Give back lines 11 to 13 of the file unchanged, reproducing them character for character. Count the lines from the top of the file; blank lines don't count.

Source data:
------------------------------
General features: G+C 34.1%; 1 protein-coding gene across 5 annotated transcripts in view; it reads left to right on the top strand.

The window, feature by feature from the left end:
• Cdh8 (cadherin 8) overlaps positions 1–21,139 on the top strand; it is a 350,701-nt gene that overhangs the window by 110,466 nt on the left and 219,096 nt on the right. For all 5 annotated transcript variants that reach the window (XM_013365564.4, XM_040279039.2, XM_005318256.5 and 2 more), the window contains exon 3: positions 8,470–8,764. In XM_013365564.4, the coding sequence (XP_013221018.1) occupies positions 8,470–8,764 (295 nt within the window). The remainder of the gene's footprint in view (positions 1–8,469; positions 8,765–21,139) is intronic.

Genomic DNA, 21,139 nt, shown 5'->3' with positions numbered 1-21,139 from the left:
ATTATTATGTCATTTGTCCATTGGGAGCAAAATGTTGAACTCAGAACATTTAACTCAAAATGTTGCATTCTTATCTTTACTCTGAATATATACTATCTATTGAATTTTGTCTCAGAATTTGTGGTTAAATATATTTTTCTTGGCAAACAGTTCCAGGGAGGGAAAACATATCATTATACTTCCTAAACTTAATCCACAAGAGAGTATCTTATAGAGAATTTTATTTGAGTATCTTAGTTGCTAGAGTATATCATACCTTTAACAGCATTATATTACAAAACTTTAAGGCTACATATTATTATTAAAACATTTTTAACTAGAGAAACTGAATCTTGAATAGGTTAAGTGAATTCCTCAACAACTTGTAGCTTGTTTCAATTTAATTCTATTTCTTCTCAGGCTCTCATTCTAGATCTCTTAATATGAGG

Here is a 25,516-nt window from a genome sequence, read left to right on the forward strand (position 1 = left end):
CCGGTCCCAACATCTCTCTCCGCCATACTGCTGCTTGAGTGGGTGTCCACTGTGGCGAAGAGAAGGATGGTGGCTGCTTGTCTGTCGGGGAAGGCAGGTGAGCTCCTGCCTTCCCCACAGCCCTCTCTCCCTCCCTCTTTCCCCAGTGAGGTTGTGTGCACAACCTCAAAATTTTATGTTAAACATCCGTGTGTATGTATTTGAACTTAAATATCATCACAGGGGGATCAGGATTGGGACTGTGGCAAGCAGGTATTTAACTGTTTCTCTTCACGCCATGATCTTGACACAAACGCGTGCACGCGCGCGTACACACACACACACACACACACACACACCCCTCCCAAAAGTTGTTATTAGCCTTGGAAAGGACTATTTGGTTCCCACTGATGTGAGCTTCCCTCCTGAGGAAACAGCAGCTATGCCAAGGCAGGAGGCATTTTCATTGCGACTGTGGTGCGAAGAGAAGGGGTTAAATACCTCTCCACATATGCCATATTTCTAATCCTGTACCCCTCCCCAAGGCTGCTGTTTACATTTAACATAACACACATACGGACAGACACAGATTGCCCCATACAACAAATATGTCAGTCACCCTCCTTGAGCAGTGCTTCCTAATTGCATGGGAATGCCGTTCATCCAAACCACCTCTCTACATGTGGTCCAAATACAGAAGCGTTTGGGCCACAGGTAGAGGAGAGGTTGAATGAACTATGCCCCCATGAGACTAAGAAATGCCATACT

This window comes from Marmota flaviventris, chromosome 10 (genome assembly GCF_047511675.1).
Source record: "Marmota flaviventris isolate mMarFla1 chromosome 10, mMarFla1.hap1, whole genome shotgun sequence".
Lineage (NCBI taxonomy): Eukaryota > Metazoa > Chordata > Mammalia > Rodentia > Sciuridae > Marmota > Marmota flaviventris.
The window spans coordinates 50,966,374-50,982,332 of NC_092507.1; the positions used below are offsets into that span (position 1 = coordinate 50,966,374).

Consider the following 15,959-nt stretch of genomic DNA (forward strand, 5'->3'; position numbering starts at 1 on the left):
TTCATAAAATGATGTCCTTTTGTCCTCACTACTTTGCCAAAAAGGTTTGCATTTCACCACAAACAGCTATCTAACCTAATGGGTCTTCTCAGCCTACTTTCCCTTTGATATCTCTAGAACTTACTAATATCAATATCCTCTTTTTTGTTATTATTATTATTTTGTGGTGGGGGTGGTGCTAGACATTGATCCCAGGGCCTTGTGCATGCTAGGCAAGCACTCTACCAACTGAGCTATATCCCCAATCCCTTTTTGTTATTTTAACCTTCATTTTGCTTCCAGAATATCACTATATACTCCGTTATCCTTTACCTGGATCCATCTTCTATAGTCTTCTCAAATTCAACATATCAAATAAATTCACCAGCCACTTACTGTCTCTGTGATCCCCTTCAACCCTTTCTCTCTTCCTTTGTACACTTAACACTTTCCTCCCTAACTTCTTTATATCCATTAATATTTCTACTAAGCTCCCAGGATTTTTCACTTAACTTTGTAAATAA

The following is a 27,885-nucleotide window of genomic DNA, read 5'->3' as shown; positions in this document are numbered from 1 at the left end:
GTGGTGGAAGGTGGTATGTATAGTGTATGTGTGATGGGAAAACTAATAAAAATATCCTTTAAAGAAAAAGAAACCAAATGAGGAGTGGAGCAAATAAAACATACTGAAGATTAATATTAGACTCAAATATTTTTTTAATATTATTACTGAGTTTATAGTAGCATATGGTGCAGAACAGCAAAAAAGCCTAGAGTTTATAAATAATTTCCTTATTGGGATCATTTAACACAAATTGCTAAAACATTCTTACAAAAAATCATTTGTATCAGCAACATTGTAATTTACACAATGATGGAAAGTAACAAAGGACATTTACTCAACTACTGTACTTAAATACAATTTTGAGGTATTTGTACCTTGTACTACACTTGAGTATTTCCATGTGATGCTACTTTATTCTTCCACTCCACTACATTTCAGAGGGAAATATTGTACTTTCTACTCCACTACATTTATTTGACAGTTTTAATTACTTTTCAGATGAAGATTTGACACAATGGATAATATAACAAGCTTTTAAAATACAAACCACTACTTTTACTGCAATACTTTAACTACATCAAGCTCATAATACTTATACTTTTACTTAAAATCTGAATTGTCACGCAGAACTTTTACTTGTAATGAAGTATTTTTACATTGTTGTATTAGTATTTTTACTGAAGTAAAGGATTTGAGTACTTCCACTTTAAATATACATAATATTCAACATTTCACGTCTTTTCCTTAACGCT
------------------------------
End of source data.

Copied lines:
The window spans coordinates 50,966,374-50,982,332 of NC_092507.1; the positions used below are offsets into that span (position 1 = coordinate 50,966,374).

Consider the following 15,959-nt stretch of genomic DNA (forward strand, 5'->3'; position numbering starts at 1 on the left):
TTCATAAAATGATGTCCTTTTGTCCTCACTACTTTGCCAAAAAGGTTTGCATTTCACCACAAACAGCTATCTAACCTAATGGGTCTTCTCAGCCTACTTTCCCTTTGATATCTCTAGAACTTACTAATATCAATATCCTCTTTTTTGTTATTATTATTATTTTGTGGTGGGGGTGGTGCTAGACATTGATCCCAGGGCCTTGTGCATGCTAGGCAAGCACTCTACCAACTGAGCTATATCCCCAATCCCTTTTTGTTATTTTAACCTTCATTTTGCTTCCAGAATATCACTATATACTCCGTTATCCTTTACCTGGATCCATCTTCTATAGTCTTCTCAAATTCAACATATCAAATAAATTCACCAGCCACTTACTGTCTCTGTGATCCCCTTCAACCCTTTCTCTCTTCCTTTGTACACTTAACACTTTCCTCCCTAACTTCTTTATATCCATTAATATTTCTACTAAGCTCCCAGGATTTTTCACTTAACTTTGTAAATAA